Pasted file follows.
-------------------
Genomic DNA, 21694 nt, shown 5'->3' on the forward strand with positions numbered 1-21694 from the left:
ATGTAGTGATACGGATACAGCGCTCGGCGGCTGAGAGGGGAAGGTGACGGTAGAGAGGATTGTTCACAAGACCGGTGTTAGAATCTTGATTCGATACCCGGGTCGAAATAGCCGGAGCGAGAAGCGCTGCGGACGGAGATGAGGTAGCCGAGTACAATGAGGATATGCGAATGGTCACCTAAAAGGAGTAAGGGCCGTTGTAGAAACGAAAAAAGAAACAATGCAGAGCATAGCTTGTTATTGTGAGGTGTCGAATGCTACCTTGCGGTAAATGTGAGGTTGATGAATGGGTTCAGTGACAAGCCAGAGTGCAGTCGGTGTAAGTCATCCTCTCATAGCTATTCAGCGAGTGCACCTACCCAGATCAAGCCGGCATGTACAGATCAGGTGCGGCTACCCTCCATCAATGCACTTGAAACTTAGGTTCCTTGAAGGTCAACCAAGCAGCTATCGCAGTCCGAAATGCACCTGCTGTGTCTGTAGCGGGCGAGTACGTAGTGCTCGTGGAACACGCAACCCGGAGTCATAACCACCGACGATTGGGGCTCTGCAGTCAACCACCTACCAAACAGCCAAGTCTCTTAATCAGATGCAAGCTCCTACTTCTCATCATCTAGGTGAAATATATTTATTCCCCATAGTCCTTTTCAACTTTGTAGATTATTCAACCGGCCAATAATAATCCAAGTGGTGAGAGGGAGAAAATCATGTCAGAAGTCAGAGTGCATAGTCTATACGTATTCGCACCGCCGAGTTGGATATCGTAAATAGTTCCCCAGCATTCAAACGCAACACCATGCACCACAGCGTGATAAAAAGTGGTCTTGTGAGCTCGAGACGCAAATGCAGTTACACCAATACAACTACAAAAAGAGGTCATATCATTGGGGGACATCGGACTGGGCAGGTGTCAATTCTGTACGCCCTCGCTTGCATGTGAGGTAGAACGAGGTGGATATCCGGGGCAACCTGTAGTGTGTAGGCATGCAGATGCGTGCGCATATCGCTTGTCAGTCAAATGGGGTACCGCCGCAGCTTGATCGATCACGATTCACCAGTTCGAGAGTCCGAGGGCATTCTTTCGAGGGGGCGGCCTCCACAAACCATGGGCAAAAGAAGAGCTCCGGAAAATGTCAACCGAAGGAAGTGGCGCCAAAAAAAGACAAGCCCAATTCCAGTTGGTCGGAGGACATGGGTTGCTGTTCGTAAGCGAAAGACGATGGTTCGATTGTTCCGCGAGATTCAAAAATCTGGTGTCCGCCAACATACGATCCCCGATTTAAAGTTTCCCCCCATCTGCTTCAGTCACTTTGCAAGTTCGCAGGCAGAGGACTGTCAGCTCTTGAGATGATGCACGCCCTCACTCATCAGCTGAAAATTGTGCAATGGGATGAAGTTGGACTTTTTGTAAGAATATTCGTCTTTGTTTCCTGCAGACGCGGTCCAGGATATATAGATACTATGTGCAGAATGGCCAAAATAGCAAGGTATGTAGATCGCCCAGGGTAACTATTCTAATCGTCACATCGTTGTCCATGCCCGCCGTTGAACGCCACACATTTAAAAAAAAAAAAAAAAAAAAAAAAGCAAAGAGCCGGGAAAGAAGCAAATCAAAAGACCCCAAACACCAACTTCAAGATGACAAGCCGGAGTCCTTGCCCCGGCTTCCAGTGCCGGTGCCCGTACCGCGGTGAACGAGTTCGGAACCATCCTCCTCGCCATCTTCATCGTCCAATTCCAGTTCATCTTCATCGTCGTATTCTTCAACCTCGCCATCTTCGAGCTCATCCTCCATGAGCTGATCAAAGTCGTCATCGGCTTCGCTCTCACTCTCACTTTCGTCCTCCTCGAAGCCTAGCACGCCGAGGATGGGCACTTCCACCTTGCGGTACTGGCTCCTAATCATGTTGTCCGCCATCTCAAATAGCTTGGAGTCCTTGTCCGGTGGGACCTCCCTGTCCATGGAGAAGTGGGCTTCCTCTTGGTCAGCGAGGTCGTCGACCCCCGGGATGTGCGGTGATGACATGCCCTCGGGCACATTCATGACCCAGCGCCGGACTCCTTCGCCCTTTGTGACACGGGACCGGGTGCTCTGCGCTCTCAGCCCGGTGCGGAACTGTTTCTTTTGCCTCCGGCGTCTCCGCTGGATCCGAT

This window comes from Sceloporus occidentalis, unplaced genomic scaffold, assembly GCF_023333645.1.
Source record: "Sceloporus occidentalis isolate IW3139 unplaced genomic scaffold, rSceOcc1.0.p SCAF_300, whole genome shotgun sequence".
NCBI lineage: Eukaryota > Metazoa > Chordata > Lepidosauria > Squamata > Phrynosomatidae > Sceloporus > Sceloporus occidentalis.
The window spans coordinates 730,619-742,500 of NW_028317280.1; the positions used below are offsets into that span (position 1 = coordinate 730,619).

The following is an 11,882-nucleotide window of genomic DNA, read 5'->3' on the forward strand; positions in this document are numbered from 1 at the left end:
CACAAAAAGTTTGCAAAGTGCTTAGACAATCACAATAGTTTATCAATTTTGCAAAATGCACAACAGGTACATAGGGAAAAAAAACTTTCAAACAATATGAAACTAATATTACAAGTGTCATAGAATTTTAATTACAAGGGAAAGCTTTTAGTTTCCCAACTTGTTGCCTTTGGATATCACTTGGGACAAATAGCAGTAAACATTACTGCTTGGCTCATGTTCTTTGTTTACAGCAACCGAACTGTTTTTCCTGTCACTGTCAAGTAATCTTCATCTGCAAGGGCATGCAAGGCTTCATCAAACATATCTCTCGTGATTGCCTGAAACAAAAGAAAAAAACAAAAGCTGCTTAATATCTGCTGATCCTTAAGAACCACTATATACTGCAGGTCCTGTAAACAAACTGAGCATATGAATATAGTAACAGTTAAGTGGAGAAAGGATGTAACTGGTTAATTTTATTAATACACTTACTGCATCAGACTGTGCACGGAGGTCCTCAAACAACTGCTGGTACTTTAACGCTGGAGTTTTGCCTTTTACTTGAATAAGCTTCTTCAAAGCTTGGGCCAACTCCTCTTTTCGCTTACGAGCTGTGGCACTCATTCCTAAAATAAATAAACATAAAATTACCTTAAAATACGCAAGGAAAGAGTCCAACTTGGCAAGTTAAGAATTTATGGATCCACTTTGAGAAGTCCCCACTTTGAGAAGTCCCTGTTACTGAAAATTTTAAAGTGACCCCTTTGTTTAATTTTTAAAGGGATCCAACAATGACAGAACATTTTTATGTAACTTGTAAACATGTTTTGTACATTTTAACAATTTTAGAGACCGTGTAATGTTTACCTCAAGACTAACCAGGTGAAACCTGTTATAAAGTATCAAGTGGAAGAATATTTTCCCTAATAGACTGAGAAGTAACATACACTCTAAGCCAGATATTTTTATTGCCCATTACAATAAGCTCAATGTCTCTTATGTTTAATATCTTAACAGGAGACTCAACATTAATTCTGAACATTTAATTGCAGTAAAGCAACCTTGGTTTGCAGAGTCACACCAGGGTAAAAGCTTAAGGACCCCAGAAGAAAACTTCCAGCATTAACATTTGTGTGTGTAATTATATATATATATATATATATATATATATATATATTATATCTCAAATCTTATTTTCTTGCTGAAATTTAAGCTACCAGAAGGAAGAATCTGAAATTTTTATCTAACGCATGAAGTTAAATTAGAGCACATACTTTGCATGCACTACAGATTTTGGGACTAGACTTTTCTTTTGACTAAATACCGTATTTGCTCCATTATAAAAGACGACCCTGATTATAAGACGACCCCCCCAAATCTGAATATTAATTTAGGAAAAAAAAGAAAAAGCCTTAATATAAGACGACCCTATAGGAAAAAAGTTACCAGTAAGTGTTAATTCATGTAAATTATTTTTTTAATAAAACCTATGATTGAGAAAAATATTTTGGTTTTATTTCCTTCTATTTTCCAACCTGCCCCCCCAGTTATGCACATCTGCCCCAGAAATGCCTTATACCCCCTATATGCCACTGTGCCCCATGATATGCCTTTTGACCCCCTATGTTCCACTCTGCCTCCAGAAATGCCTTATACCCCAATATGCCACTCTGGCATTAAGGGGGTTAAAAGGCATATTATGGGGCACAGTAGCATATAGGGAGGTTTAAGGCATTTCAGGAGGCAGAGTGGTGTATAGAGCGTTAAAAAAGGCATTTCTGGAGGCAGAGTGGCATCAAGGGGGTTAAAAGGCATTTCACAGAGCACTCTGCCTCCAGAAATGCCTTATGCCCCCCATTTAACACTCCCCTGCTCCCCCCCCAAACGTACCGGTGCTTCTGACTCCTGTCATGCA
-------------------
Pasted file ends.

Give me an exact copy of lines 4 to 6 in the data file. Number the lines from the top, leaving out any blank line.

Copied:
Source record: "Sceloporus occidentalis isolate IW3139 unplaced genomic scaffold, rSceOcc1.0.p SCAF_300, whole genome shotgun sequence".
NCBI lineage: Eukaryota > Metazoa > Chordata > Lepidosauria > Squamata > Phrynosomatidae > Sceloporus > Sceloporus occidentalis.
The window spans coordinates 730,619-742,500 of NW_028317280.1; the positions used below are offsets into that span (position 1 = coordinate 730,619).